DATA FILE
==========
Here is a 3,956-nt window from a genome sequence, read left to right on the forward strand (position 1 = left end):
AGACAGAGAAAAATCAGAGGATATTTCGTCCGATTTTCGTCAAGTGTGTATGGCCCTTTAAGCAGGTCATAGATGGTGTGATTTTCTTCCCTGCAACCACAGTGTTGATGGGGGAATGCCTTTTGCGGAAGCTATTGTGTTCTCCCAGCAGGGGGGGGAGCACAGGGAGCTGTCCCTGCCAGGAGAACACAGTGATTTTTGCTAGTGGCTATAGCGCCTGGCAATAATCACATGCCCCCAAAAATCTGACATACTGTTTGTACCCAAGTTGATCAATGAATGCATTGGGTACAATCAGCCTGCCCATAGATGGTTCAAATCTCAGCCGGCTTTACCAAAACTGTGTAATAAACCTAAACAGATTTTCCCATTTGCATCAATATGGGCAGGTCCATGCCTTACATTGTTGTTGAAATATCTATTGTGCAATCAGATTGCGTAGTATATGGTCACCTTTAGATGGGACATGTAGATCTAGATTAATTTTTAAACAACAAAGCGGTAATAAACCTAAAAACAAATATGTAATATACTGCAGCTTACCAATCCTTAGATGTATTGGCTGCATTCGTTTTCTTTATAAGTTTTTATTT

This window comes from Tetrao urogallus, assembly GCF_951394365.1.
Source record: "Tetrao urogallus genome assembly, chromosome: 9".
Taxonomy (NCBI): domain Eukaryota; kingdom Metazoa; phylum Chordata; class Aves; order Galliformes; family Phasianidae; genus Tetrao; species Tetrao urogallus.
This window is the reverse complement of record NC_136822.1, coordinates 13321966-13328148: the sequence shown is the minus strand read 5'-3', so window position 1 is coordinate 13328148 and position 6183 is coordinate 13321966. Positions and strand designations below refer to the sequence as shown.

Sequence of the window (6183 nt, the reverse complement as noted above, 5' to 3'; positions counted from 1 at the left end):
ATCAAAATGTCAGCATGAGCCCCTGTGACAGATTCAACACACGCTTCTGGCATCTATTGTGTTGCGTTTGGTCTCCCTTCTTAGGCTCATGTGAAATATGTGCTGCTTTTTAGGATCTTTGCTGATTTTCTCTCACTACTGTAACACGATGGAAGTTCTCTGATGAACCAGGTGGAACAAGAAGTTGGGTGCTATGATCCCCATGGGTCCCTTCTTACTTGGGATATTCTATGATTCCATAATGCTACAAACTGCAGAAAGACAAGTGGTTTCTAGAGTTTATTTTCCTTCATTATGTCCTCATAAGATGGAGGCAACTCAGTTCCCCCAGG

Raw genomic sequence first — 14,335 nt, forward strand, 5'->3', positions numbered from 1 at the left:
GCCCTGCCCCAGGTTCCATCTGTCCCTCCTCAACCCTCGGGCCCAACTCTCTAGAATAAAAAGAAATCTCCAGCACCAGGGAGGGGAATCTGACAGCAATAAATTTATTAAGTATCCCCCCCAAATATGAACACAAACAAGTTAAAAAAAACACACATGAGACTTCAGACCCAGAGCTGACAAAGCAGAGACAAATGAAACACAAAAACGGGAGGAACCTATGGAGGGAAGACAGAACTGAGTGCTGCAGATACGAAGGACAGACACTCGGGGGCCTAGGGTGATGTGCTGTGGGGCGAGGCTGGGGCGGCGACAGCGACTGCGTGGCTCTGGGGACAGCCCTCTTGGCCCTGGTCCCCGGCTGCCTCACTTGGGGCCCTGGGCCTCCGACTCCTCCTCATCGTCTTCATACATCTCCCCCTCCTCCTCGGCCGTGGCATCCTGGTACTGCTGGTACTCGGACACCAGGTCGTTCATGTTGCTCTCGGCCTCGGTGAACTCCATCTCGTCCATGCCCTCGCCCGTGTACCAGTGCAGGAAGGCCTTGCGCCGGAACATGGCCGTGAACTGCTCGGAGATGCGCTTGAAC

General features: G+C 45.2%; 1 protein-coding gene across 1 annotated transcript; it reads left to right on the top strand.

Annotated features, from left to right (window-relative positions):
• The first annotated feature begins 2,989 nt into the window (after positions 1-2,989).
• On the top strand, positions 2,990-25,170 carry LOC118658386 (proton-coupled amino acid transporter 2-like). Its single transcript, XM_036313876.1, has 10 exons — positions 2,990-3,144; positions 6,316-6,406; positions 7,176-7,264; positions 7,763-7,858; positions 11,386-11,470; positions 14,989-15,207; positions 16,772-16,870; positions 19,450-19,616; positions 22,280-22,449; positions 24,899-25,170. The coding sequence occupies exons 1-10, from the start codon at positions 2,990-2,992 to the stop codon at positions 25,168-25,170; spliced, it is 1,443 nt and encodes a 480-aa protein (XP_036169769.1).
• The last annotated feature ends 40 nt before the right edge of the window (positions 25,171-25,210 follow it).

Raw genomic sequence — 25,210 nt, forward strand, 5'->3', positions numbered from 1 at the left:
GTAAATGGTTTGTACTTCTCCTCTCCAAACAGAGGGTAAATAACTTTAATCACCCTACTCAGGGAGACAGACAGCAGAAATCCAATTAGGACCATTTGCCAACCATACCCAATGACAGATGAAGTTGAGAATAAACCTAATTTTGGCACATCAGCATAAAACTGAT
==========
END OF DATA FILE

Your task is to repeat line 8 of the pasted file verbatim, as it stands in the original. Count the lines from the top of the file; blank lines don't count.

ATCAAAATGTCAGCATGAGCCCCTGTGACAGATTCAACACACGCTTCTGGCATCTATTGTGTTGCGTTTGGTCTCCCTTCTTAGGCTCATGTGAAATATGTGCTGCTTTTTAGGATCTTTGCTGATTTTCTCTCACTACTGTAACACGATGGAAGTTCTCTGATGAACCAGGTGGAACAAGAAGTTGGGTGCTATGATCCCCATGGGTCCCTTCTTACTTGGGATATTCTATGATTCCATAATGCTACAAACTGCAGAAAGACAAGTGGTTTCTAGAGTTTATTTTCCTTCATTATGTCCTCATAAGATGGAGGCAACTCAGTTCCCCCAGG